The ETUC is calling for a directive to bring about much-needed improvements in three key areas:
EU social partners high-level mission to Kyiv expressed the solidarity of the European trade union movement and of SGI Europe for Ukraine, its people, their trade unions and employers’ organisations.
The ETUC and SGI Europe are calling for the EU to do more to help Ukraine make the significant advances needed on social policy for it to make progress towards membership.
The European Parliament has this week voted in favour of safeguards for the right to strike, which is at risk under the proposal for a Single Market Emergency Instrument (SMEI). As this legislative proposal moves towards the decisive trilogue negotiations, it is crucial that these safeguards be included in the final regulation.
The Commission plans to repeal the existing regulation on the functioning of the single market, which explicitly safeguards the right to strike through the so-called Monti clause.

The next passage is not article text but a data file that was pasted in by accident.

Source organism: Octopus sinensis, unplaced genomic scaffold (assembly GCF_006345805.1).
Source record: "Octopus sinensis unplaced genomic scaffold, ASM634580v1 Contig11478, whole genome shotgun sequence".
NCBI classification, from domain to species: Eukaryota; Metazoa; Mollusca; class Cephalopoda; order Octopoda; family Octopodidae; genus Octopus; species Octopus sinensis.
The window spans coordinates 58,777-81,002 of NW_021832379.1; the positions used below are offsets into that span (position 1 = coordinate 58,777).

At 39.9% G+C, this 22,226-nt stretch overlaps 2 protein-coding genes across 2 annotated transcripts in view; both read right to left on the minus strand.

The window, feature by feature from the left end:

The European Central Bank today announced a 10th consecutive increase in interest rates, leaving them at their highest level since the creation of the Euro.
Responding to the decision, European Trade Union Confederation General Secretary Esther Lynch said:
"This is an astonishing decision. This is the wrong time for the ECB to increase interest rates. This decision will hurt workers, enrich shareholders and paves the way for a recession next year."
Responding to the State of the Union Address, ETUC General Secretary Eshter Lynch said:
“Today’s speech was future-focussed. It commits the EU to build a future based on a fair and just transition with decent jobs. The challenges of guardrails for AI were recognised along with the importance of childcare for workers.